Crime prevention must be closely addressed with neighborhood preservation, as the two are intimately associated. The most effective solution to crime focuses on prevention before incarceration; we need to concentrate on curbing criminal behavior before it begins. This can be successfully aided by increasing support for drug and alcohol abuse prevention and treatment programs, encouraging neighborhood participation in self-protection programs, and by funding education and public awareness campaigns. How do you propose to resolve the public school funding problems now facing Arizona

There are two basic public school funding problems in Arizona. The first problem is inequitable support of capital, and to a lesser extent, operating needs of our public schools. That is, we have too many "poor districts" along side more adequately funded districts, as reflected in both buildings and programs. To date, the legislature has only made a partial correction of the capital funding disparity, as required by the Arizona Supreme Court. It has done little or nothing to resolve the issue of program (maintenance and operation) disparity, which may require a realignment of the tax structure to correct.

The second major problem facing public school funding in Arizona is the simple fact that we underfund our schools. Until Arizona realizes that education is its best investment in the future, both for economic development and quality of life, we will forever be behind the curve. While no problem in government, including education, can be solved by simply "throwing money" at it, neither can an adequate education system be built without adequate financing. This is true for all levels of educational funding: K-12, community college and university. It is time Arizona reaffirm its traditional commitment to excellence in education and provide equivalent support. What are the most important environmental issues facing Arizona?

The most important environmental issues facing Arizona today are clean air; clean water, particularly ground water; adequate means for disposal of solid wastes; and the control of hazardous wastes. We can continue to face issue such as air pollution incrementally by using more highly refined fossil fuels and removing polluting vehicles from our streets, but we must also address more fundamental solutions. These include, but are not limited to, increased use of solar energy and alternative fuels.

As the ranking minority member of the House Environment committee and a long-time member of the recently de-funded (by veto of the governor) Arizona Commission on the Environment, I am deeply concerned about and involved in environmental issues. Last year I played a leading role in stopping the "Polluter Protection Bill" and the "Environmental Pits Bill," which together and in their original form, would have immunized polluters, institutionalized secrecy and transferred obligation for clean-up of toxic wastes to the public. I am pleased to say that these bills did not pass as introduced and reasonable alternatives are now being considered or have been passed in their place.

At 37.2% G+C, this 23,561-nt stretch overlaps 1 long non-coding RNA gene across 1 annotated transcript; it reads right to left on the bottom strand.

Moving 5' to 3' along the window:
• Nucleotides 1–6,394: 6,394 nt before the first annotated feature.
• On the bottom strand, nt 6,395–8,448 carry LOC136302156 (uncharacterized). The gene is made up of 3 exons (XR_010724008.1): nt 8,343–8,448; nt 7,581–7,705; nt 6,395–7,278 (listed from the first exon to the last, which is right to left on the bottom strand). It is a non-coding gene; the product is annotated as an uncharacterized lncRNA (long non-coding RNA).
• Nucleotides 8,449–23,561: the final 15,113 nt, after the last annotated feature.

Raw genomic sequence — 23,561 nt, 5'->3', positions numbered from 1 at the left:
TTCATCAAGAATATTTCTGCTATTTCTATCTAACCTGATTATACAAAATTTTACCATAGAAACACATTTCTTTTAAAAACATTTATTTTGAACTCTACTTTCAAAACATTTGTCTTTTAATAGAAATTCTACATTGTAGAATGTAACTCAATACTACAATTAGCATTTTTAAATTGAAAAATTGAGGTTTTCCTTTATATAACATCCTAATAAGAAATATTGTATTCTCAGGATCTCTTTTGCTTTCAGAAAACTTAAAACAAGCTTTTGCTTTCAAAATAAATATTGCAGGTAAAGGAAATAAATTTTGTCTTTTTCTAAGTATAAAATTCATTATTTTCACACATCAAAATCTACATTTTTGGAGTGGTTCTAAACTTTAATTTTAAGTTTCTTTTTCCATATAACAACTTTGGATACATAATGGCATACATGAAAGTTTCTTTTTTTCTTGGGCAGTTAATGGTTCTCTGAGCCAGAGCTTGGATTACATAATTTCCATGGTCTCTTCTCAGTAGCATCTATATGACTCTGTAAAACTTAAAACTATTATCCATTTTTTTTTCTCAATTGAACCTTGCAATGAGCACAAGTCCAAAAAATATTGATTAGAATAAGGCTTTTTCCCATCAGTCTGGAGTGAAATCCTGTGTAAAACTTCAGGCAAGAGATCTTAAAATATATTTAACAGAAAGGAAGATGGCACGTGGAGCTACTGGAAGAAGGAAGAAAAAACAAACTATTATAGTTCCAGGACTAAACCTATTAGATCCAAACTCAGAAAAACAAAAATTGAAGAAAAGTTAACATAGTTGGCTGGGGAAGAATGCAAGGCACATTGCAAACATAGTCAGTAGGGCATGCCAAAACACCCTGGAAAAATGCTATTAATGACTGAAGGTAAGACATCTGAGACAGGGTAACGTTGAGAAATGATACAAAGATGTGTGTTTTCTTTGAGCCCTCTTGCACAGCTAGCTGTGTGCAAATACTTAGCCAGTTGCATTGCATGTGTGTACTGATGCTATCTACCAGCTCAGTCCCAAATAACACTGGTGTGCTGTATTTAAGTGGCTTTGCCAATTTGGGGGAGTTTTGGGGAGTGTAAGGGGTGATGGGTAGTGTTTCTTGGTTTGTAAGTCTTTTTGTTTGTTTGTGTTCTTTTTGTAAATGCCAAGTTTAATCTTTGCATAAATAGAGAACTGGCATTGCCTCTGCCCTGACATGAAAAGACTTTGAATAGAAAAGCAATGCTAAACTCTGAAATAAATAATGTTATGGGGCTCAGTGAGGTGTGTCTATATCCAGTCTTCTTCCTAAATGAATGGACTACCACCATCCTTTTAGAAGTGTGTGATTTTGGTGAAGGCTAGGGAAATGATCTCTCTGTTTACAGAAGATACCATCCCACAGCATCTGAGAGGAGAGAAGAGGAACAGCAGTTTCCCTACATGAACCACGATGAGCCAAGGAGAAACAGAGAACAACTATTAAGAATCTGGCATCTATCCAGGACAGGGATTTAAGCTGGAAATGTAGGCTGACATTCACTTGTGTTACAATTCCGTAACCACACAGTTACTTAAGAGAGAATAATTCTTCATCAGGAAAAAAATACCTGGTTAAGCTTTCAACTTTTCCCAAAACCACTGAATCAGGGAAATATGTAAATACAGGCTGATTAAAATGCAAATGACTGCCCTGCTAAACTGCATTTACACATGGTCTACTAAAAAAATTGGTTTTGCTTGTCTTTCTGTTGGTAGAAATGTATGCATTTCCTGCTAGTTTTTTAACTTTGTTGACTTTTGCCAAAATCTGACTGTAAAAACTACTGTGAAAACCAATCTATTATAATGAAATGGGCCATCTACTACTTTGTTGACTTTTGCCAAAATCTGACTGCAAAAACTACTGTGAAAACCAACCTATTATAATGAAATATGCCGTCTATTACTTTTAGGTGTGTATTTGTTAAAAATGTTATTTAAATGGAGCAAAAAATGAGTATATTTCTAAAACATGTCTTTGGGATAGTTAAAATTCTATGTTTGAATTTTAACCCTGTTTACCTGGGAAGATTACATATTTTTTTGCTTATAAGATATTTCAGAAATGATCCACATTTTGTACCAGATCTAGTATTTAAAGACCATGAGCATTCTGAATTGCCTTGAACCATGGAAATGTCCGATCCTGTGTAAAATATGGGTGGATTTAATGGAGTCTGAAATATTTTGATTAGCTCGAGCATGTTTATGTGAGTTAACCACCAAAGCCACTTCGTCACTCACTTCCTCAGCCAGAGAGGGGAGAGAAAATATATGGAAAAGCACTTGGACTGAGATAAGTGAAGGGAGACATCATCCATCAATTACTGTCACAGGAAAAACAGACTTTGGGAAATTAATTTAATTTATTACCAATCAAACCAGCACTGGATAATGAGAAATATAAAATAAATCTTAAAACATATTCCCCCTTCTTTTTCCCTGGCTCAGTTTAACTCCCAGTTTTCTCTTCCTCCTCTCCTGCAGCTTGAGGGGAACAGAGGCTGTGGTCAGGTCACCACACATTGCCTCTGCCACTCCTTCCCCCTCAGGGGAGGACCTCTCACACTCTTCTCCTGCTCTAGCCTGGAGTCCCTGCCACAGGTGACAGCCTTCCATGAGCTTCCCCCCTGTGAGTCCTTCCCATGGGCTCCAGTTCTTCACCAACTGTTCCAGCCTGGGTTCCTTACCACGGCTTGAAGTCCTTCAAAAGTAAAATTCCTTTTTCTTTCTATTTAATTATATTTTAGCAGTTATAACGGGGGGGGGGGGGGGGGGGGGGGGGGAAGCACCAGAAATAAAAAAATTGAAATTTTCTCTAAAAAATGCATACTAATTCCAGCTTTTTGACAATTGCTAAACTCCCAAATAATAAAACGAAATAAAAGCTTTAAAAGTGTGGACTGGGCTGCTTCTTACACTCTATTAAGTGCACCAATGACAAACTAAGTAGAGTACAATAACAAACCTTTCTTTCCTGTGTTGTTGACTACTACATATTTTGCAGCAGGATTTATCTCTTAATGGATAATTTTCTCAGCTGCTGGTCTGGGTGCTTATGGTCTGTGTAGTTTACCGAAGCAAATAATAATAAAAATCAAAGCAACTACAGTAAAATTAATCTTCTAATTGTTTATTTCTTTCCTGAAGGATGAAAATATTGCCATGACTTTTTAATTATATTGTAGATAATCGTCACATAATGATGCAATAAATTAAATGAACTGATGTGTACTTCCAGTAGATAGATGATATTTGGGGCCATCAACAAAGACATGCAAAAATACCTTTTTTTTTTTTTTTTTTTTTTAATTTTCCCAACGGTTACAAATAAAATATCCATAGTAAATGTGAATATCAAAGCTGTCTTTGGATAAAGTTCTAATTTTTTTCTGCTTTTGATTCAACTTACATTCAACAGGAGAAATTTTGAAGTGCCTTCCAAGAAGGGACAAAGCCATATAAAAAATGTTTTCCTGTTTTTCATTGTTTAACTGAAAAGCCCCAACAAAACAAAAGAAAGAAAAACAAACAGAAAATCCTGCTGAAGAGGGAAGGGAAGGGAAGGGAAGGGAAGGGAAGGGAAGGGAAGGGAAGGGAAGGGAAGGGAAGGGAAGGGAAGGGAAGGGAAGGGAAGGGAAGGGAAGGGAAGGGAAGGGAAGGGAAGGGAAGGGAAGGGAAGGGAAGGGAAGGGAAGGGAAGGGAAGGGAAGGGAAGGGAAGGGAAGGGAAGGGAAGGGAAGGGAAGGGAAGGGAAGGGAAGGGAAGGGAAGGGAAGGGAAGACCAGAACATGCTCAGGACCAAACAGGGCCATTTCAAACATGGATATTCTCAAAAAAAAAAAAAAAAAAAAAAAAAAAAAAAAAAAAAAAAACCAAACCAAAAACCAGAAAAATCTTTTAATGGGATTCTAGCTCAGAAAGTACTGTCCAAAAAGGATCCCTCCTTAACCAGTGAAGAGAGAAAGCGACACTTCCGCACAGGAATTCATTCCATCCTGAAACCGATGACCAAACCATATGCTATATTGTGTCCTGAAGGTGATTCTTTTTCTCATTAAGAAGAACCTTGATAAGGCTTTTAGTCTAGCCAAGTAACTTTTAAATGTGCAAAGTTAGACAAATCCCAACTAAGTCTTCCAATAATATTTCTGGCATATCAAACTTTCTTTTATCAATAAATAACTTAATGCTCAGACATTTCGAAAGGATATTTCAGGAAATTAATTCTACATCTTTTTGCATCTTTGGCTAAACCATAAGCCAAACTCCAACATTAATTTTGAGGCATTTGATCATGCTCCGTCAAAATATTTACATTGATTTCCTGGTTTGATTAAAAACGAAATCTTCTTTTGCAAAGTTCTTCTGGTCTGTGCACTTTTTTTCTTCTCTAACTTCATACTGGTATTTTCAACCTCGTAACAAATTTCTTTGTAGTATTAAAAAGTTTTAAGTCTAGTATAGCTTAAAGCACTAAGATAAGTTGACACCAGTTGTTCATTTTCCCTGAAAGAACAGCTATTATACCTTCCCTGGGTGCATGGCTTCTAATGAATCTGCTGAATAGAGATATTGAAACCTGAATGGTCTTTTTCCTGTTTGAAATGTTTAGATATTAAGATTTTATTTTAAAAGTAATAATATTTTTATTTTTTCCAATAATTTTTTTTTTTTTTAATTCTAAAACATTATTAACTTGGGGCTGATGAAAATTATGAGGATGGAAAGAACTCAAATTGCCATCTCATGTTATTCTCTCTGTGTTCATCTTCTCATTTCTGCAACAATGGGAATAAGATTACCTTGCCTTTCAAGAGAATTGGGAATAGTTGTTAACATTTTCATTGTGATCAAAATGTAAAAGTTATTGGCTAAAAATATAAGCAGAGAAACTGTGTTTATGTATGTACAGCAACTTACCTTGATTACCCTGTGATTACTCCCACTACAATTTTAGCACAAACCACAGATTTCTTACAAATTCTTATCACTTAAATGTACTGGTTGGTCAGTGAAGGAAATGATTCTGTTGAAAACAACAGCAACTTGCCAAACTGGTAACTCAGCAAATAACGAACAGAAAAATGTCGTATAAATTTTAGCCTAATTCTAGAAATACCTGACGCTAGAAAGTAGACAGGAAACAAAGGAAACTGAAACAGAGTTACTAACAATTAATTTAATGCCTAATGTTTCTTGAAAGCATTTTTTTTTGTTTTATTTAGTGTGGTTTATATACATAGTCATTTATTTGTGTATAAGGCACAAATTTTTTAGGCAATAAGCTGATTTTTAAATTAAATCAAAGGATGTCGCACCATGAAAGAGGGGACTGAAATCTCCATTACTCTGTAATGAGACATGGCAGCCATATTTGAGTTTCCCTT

In addition to stopping bad legislation, I have exercised leadership in the promotion of solar energy and clean air. With respect to solar energy, I have been responsible for preservation of state funds for the Solar Village ("Civano"), reinstitution of a tax credit for the installation of solar energy devices and the preservation of the sales tax exemption for solar equipment. With respect to clean air, I have been an active proponent of alternative fuels legislation and continue to work on ways to assure reduction of the "brown cloud" that hangs over our cities. Moreover, I have actively defended and fought for clean water, including my successful opposition to previously mentioned legislation. What would you recommend to guarantee equity and fairness in the State's revenue package?

State revenue comes primarily from individual (income tax), property and corporate taxes. This historic mix of revenue sources should be retained, but the burden must be more equitably distributed. I have been a consistent opponent of a tax system which fails to treat fairly the entire population. Any tax cuts should be equitably distributed and not unduly favor the wealthiest of our citizens. When a tax cut proposal provides a Lexus for the wealthy and a lawnmower for the poor, it is a bad tax cut.

I have supported and voted for tax reductions in the past, but believe that these should be placed in context with educational, health and other social needs in our community. With reference to property tax cuts, I have spoken and written forcefully that these should be directed first and foremost to the homeowner and secondarily to small businesses. The shift in tax-burden from the wealthiest individuals and the largest corporations to the middle class wage earner and the homeowner, which has been so pronounced in the past few years, must be stopped and the process reversed.